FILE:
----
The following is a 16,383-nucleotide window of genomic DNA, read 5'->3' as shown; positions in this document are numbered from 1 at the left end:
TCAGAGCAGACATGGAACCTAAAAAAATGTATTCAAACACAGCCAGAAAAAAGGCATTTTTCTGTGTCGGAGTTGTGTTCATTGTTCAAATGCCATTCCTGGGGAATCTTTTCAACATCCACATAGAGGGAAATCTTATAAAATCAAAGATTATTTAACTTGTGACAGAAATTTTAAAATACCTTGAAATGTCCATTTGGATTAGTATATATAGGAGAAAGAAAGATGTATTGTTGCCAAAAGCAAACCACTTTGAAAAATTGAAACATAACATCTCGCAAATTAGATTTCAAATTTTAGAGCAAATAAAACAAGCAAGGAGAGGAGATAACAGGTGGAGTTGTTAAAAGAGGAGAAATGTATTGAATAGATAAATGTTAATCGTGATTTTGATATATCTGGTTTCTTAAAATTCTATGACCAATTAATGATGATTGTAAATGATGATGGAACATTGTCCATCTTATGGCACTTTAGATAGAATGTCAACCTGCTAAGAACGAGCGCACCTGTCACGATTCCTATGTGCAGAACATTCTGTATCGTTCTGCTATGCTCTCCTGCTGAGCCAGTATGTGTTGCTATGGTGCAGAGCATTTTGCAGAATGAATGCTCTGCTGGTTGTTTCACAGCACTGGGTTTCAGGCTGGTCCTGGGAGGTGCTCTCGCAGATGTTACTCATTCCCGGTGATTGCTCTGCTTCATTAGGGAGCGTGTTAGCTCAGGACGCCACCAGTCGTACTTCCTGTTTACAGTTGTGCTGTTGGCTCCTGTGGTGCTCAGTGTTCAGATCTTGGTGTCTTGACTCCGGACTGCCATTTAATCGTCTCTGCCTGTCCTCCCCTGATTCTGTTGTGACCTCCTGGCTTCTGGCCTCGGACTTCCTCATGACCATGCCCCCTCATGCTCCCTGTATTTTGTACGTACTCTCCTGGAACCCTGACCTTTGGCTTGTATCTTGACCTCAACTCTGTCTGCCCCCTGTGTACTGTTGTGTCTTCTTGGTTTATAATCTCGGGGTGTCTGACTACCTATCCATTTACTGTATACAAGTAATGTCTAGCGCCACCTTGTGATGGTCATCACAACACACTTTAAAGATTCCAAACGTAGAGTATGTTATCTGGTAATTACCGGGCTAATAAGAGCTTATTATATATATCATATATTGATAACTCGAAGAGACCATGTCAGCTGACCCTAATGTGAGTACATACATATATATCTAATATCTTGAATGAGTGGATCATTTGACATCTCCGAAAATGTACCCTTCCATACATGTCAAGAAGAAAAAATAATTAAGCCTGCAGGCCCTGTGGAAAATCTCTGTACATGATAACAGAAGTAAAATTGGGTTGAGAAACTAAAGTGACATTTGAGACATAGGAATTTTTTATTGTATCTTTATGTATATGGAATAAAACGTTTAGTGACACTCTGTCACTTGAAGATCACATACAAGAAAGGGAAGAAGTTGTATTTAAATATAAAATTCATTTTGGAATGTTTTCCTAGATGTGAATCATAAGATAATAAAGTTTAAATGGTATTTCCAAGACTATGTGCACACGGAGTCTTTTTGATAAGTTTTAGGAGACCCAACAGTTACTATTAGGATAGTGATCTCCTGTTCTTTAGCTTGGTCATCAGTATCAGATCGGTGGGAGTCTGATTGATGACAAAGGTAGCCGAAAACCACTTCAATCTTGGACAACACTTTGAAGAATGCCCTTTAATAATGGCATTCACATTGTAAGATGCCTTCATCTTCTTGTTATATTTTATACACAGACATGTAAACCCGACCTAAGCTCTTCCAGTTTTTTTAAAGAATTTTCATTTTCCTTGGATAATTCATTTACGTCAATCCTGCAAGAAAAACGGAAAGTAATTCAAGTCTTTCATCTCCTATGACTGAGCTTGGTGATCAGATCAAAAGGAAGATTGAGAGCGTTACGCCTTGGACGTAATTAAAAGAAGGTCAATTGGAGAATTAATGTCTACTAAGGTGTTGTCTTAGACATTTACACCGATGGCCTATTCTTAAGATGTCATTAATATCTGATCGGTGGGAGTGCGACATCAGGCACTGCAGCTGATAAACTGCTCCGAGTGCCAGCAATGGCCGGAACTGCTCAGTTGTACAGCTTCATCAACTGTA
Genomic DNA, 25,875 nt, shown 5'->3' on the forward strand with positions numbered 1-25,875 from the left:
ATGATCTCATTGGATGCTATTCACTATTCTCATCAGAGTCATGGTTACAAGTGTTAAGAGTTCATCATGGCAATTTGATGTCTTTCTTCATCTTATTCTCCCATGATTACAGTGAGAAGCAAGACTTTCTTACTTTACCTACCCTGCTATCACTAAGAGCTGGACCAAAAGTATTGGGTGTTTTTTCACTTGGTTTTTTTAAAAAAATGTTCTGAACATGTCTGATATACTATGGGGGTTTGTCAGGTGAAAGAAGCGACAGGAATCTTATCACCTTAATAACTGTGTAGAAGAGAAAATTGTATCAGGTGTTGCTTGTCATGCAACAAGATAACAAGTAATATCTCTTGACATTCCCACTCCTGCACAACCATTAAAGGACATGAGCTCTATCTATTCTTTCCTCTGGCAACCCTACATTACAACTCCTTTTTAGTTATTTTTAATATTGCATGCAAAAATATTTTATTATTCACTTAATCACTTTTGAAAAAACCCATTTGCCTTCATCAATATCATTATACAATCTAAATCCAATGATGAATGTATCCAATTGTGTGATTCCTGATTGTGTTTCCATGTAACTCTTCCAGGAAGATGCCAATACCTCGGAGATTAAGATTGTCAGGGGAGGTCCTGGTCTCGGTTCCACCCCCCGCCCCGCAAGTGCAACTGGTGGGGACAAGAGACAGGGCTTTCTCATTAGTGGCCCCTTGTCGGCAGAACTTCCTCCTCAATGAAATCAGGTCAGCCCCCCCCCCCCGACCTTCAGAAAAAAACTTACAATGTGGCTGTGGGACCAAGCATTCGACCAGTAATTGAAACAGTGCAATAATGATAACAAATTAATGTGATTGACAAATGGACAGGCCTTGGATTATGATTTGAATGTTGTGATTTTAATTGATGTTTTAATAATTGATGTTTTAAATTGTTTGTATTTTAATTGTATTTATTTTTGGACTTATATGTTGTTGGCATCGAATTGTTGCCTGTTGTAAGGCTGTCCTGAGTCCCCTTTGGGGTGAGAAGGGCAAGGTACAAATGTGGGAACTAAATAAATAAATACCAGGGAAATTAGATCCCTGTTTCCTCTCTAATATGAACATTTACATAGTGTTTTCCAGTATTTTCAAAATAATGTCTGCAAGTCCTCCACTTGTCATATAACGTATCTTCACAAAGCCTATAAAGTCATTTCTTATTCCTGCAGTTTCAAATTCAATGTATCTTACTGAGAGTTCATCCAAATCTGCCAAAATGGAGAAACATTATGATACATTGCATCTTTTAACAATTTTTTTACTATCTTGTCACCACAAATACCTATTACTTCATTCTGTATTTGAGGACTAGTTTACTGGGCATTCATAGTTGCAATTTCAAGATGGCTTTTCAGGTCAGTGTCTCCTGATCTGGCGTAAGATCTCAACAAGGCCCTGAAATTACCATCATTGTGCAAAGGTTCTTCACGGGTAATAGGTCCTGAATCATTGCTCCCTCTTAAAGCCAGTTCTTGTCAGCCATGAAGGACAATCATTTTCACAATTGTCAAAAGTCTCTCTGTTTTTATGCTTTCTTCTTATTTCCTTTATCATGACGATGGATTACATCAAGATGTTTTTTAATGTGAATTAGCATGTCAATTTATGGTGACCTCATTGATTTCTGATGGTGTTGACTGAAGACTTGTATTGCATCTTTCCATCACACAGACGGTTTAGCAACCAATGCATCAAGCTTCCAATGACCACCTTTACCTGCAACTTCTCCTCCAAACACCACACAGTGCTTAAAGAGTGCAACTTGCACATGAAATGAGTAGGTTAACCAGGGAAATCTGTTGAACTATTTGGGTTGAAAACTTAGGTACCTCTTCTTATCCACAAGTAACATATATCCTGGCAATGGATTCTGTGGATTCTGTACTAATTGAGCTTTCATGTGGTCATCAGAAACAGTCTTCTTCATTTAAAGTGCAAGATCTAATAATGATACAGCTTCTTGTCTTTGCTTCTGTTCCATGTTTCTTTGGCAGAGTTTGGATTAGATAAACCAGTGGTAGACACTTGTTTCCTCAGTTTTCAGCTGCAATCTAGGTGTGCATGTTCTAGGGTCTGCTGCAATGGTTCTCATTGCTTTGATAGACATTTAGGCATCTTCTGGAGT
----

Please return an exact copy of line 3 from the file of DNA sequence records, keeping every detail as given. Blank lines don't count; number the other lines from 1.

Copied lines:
Genomic DNA, 25,875 nt, shown 5'->3' on the forward strand with positions numbered 1-25,875 from the left: